Good news for high blood pressure, both shocking and sweet

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A zap to the kidneys might safely reduce hypertension in patients whose high blood pressure is resistant to three or more medications. The new treatment works by deactivating nerves in the kidney (renal denervation) using a catheter that sends a burst of radio frequency energy directly to kidney nerves. The Lancet reports on the results of the Simplicity HTN-2 trial, which monitored blood pressure in 49 drug-resistant hypertension patients who underwent denervation while continuing their blood pressure drug regimen, as well as 54 patients who only received drug therapy for six months. At the end of the follow-up period, 84 percent of patients who received renal denervation treatment experienced a blood pressure reduction of at least 10 mm Hg compared with 35 percent of the control patients. Renal denervation patients did not sustain any increase in complications compared to the control group.

ACSH's Dr. Gilbert Ross thinks that the novel treatment shows promise, but emphasizes that it is only for hypertension patients who can t control their blood pressure with multiple medications a relatively small proportion of patients. The results of this trial are significant for patients with difficult to control high blood pressure. This therapy should be further evaluated, hopefully in the near future; if it s found to be safe and effective, the criteria for treating patients with this technique will probably be widened, and more patients with less severe hypertension will be able to receive this relatively non-invasive treatment. This is a small study, but powerful as far as its results, and given the potential benefits to the number of people with triple treatment-resistant hypertension, it could be ground-breaking.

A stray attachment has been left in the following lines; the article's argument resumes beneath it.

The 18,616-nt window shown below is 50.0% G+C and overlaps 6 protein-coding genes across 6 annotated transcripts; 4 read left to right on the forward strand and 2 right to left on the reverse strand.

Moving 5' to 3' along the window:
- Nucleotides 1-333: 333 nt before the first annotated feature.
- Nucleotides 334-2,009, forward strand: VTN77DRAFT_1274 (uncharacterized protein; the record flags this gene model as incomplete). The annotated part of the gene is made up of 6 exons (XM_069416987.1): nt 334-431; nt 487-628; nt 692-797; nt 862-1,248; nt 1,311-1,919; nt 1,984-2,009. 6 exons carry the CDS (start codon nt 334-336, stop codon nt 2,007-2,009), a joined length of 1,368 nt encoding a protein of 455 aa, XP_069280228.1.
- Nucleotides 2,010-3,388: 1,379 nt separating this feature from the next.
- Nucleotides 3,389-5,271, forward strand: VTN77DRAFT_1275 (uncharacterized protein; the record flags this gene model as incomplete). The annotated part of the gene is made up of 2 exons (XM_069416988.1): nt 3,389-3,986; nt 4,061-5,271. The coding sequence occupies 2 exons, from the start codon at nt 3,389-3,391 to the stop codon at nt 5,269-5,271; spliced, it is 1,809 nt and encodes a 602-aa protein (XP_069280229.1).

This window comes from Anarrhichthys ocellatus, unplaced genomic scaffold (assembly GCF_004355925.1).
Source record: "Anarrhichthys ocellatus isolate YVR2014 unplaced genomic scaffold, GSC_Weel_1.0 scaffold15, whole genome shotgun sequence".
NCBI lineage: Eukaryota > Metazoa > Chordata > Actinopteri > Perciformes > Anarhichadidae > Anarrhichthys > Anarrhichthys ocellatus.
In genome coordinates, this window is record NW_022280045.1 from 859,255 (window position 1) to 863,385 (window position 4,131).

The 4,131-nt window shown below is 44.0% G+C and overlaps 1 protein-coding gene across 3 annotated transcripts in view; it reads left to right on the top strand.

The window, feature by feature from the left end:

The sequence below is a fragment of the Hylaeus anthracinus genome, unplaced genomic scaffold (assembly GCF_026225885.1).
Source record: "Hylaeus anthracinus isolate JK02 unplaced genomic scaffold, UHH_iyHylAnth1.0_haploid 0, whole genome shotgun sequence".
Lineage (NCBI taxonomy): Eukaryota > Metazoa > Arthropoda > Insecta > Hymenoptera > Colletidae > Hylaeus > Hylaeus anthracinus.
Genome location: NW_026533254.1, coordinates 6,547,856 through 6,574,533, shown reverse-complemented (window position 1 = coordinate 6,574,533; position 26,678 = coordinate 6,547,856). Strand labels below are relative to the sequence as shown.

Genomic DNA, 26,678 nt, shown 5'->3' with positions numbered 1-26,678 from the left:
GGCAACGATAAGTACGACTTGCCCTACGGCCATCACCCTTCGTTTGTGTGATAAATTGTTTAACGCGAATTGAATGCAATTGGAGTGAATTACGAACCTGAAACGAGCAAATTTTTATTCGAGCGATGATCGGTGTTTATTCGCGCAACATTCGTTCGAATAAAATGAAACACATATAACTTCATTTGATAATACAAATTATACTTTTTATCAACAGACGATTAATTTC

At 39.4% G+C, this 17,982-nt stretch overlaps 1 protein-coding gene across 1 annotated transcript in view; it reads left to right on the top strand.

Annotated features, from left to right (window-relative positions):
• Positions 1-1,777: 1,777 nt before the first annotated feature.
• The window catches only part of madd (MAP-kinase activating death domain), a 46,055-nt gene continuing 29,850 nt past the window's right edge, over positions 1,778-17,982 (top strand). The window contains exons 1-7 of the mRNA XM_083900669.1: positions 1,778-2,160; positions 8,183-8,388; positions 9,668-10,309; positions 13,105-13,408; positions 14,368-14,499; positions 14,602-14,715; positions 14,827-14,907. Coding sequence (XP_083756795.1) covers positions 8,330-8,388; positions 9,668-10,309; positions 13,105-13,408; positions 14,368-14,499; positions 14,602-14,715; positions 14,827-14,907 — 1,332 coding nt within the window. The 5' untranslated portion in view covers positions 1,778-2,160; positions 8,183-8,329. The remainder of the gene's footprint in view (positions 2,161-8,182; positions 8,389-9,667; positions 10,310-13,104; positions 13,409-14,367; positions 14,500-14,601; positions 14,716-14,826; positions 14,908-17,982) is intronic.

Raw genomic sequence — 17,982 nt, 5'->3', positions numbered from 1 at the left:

There s more good news for hypertension patients a small Swedish study published in the November Journal of Cardiovascular Pharmacology shows that consumption of dark chocolate appears to have a beneficial effect on a hormone produced by the kidney that is a major factor in regulating blood pressure. Researchers from Linkoping University found that eating dark chocolate inhibits angiotensin-converting enzyme (ACE), which is secreted by blood vessels in the kidney. The study authors had 16 volunteers eat 75 grams (2.5 ounces) of dark chocolate with a cocoa content of 72 percent and measured their ACE levels 30 minutes before eating the chocolate and in two instances afterwards. ACE levels dropped an average of 18 percent from levels measured before indulging in the chocolate, which is comparable to therapeutic effects seen with ACE-inhibiting blood pressure medications.

Dr. Ross wishes the researchers had also measured blood pressure to determine if chocolate could actually reduce hypertension. That seems to be an important parameter that could easily have been measured simultaneously, and I am perplexed why this was not reported.